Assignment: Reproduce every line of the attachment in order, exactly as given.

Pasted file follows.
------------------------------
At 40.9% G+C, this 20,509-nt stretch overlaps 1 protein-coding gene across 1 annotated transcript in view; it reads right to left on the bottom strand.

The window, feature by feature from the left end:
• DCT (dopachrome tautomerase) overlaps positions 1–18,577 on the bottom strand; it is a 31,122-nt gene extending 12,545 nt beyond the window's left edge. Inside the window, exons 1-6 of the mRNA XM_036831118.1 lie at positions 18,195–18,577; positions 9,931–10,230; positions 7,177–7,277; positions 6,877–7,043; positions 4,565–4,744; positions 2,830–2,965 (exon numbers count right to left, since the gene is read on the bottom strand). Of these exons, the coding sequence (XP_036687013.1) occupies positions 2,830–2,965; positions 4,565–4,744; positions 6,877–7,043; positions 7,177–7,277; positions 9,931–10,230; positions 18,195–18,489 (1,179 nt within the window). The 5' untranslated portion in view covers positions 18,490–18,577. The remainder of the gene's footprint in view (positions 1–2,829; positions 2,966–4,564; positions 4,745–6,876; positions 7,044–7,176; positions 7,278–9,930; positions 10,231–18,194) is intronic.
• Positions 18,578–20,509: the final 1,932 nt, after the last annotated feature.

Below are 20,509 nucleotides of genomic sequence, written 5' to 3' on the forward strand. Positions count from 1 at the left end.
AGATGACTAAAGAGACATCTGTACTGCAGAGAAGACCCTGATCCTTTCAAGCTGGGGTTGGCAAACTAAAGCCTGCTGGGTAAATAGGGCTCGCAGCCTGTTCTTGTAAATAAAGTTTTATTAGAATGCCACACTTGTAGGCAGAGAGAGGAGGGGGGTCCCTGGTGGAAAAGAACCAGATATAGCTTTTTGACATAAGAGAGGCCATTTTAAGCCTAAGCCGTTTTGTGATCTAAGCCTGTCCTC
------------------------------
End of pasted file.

At 40.9% G+C, this 20,509-nt stretch overlaps 1 protein-coding gene across 1 annotated transcript in view; it reads right to left on the bottom strand.

The window, feature by feature from the left end:
• DCT (dopachrome tautomerase) overlaps positions 1–18,577 on the bottom strand; it is a 31,122-nt gene extending 12,545 nt beyond the window's left edge. Inside the window, exons 1-6 of the mRNA XM_036831118.1 lie at positions 18,195–18,577; positions 9,931–10,230; positions 7,177–7,277; positions 6,877–7,043; positions 4,565–4,744; positions 2,830–2,965 (exon numbers count right to left, since the gene is read on the bottom strand). Of these exons, the coding sequence (XP_036687013.1) occupies positions 2,830–2,965; positions 4,565–4,744; positions 6,877–7,043; positions 7,177–7,277; positions 9,931–10,230; positions 18,195–18,489 (1,179 nt within the window). The 5' untranslated portion in view covers positions 18,490–18,577. The remainder of the gene's footprint in view (positions 1–2,829; positions 2,966–4,564; positions 4,745–6,876; positions 7,044–7,176; positions 7,278–9,930; positions 10,231–18,194) is intronic.
• Positions 18,578–20,509: the final 1,932 nt, after the last annotated feature.

Below are 20,509 nucleotides of genomic sequence, written 5' to 3' on the forward strand. Positions count from 1 at the left end.
AGATGACTAAAGAGACATCTGTACTGCAGAGAAGACCCTGATCCTTTCAAGCTGGGGTTGGCAAACTAAAGCCTGCTGGGTAAATAGGGCTCGCAGCCTGTTCTTGTAAATAAAGTTTTATTAGAATGCCACACTTGTAGGCAGAGAGAGGAGGGGGGTCCCTGGTGGAAAAGAACCAGATATAGCTTTTTGACATAAGAGAGGCCATTTTAAGCCTAAGCCGTTTTGTGATCTAAGCCTGTCCTC